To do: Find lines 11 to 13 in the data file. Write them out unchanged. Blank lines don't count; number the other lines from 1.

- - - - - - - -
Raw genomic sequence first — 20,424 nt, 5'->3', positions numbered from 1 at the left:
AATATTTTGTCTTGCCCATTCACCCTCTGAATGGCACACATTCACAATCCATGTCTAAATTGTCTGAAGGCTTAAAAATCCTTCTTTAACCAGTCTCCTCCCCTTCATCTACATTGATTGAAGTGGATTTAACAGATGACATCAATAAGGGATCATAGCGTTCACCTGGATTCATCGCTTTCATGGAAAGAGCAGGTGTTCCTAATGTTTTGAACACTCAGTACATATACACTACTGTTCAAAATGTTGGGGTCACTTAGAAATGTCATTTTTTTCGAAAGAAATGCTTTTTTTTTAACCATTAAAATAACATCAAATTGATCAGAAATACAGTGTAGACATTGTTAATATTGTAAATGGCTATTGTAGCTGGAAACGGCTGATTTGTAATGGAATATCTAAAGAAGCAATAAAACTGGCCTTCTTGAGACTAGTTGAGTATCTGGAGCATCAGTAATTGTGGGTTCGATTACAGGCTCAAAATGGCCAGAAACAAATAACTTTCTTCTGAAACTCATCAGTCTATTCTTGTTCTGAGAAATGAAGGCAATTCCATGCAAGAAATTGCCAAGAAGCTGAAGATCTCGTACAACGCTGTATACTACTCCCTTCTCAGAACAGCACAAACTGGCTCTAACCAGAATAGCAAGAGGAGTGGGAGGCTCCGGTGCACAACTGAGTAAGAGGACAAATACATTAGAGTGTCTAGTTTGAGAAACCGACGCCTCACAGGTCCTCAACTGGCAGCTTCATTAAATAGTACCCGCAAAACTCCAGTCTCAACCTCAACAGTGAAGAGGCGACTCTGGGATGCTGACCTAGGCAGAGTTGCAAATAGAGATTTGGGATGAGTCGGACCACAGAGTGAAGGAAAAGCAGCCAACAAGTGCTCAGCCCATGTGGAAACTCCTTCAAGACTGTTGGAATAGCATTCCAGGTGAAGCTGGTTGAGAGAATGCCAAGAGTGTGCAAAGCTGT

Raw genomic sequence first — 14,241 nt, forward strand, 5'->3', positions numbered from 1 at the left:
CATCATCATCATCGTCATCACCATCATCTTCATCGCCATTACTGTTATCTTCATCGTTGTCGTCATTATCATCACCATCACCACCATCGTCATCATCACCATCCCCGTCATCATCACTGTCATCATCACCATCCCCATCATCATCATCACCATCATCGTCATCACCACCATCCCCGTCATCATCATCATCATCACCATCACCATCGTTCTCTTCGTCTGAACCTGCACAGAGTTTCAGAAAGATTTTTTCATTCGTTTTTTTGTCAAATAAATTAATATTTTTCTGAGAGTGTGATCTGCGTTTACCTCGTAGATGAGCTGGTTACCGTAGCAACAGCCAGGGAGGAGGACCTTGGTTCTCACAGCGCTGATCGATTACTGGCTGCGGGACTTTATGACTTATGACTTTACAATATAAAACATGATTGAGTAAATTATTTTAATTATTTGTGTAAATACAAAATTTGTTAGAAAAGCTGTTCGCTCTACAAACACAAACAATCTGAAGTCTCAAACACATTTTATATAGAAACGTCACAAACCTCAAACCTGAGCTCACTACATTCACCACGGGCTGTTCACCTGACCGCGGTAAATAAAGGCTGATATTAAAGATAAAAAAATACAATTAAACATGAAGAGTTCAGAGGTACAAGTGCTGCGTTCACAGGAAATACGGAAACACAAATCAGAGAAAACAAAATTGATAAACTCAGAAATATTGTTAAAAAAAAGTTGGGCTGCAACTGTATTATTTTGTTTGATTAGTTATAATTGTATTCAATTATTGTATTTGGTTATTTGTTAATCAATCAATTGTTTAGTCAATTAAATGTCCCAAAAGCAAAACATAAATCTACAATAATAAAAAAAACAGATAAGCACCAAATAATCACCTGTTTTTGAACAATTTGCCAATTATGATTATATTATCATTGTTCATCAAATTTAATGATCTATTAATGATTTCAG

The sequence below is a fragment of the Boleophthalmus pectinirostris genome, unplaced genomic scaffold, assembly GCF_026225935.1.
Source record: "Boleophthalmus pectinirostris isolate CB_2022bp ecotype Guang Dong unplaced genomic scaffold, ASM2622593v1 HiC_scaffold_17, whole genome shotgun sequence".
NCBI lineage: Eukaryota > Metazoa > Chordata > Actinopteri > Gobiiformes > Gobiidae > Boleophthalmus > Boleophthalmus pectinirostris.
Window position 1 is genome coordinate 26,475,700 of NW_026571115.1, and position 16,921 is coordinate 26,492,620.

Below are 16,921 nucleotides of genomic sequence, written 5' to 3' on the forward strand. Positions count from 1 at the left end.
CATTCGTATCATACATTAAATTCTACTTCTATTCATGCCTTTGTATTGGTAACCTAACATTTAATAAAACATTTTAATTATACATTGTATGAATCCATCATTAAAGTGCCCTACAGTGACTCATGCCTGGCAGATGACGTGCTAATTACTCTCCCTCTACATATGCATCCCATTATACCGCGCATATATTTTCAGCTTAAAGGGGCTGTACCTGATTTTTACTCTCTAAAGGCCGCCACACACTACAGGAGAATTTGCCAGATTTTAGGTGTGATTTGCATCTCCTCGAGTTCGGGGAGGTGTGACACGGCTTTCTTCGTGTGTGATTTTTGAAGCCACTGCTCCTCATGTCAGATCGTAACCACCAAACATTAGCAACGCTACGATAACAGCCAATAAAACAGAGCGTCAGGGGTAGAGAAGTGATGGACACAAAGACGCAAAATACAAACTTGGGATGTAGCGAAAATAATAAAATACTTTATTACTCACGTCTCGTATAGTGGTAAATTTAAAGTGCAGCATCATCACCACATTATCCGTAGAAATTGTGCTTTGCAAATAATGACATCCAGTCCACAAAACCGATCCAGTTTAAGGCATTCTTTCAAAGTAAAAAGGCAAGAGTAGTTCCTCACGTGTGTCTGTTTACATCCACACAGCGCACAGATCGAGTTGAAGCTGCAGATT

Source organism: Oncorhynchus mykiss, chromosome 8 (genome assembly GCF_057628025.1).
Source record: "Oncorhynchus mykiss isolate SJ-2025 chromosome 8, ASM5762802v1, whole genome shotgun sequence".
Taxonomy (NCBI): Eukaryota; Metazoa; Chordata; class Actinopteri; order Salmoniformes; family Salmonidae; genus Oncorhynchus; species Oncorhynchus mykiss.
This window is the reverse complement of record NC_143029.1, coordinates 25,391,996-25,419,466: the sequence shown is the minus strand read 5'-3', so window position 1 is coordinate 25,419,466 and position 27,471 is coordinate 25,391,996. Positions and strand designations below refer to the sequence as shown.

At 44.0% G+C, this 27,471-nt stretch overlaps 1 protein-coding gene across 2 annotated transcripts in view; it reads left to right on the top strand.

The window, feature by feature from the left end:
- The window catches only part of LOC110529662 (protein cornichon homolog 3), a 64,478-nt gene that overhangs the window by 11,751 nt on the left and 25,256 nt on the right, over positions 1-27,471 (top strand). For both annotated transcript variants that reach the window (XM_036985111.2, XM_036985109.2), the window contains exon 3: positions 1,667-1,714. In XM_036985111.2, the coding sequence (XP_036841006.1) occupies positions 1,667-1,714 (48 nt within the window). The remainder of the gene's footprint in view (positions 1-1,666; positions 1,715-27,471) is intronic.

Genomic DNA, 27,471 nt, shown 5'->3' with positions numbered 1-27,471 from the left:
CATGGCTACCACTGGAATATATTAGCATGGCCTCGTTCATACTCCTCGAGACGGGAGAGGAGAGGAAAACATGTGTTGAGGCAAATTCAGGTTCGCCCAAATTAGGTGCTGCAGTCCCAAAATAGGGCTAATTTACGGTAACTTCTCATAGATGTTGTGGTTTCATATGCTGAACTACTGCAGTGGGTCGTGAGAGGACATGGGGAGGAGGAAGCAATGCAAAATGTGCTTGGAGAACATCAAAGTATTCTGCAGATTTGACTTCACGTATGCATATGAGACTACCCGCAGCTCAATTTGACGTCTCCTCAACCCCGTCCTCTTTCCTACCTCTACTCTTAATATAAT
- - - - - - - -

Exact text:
Source organism: Oncorhynchus mykiss, chromosome 8 (genome assembly GCF_057628025.1).
Source record: "Oncorhynchus mykiss isolate SJ-2025 chromosome 8, ASM5762802v1, whole genome shotgun sequence".
Taxonomy (NCBI): Eukaryota; Metazoa; Chordata; class Actinopteri; order Salmoniformes; family Salmonidae; genus Oncorhynchus; species Oncorhynchus mykiss.